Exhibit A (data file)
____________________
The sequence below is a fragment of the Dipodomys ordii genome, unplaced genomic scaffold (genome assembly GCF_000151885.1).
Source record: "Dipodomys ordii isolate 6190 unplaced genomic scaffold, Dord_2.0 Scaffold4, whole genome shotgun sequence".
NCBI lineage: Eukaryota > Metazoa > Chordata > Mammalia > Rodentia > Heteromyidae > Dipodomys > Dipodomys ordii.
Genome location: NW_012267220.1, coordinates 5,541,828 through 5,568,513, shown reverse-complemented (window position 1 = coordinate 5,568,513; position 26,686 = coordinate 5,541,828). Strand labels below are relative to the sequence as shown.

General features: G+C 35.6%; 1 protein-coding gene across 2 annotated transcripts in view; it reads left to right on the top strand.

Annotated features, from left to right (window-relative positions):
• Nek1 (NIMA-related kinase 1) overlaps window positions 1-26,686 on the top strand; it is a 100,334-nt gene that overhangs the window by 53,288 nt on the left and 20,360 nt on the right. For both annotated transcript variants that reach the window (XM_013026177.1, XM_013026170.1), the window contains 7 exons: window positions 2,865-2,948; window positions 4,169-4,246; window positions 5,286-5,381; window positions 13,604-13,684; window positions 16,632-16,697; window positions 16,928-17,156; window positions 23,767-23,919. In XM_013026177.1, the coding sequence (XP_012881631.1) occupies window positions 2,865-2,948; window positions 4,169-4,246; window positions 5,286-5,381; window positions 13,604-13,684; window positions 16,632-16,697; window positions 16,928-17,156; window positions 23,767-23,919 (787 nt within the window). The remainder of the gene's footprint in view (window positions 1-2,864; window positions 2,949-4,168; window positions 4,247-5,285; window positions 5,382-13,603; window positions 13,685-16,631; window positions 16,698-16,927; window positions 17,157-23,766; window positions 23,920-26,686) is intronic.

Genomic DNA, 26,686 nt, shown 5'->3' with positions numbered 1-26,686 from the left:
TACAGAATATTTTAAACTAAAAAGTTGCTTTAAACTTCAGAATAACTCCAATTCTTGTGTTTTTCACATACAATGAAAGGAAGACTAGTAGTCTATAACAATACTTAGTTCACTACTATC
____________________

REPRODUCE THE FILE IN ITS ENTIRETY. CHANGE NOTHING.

The sequence below is a fragment of the Dipodomys ordii genome, unplaced genomic scaffold (genome assembly GCF_000151885.1).
Source record: "Dipodomys ordii isolate 6190 unplaced genomic scaffold, Dord_2.0 Scaffold4, whole genome shotgun sequence".
NCBI lineage: Eukaryota > Metazoa > Chordata > Mammalia > Rodentia > Heteromyidae > Dipodomys > Dipodomys ordii.
Genome location: NW_012267220.1, coordinates 5,541,828 through 5,568,513, shown reverse-complemented (window position 1 = coordinate 5,568,513; position 26,686 = coordinate 5,541,828). Strand labels below are relative to the sequence as shown.

General features: G+C 35.6%; 1 protein-coding gene across 2 annotated transcripts in view; it reads left to right on the top strand.

Annotated features, from left to right (window-relative positions):
• Nek1 (NIMA-related kinase 1) overlaps window positions 1-26,686 on the top strand; it is a 100,334-nt gene that overhangs the window by 53,288 nt on the left and 20,360 nt on the right. For both annotated transcript variants that reach the window (XM_013026177.1, XM_013026170.1), the window contains 7 exons: window positions 2,865-2,948; window positions 4,169-4,246; window positions 5,286-5,381; window positions 13,604-13,684; window positions 16,632-16,697; window positions 16,928-17,156; window positions 23,767-23,919. In XM_013026177.1, the coding sequence (XP_012881631.1) occupies window positions 2,865-2,948; window positions 4,169-4,246; window positions 5,286-5,381; window positions 13,604-13,684; window positions 16,632-16,697; window positions 16,928-17,156; window positions 23,767-23,919 (787 nt within the window). The remainder of the gene's footprint in view (window positions 1-2,864; window positions 2,949-4,168; window positions 4,247-5,285; window positions 5,382-13,603; window positions 13,685-16,631; window positions 16,698-16,927; window positions 17,157-23,766; window positions 23,920-26,686) is intronic.

Genomic DNA, 26,686 nt, shown 5'->3' with positions numbered 1-26,686 from the left:
TACAGAATATTTTAAACTAAAAAGTTGCTTTAAACTTCAGAATAACTCCAATTCTTGTGTTTTTCACATACAATGAAAGGAAGACTAGTAGTCTATAACAATACTTAGTTCACTACTATC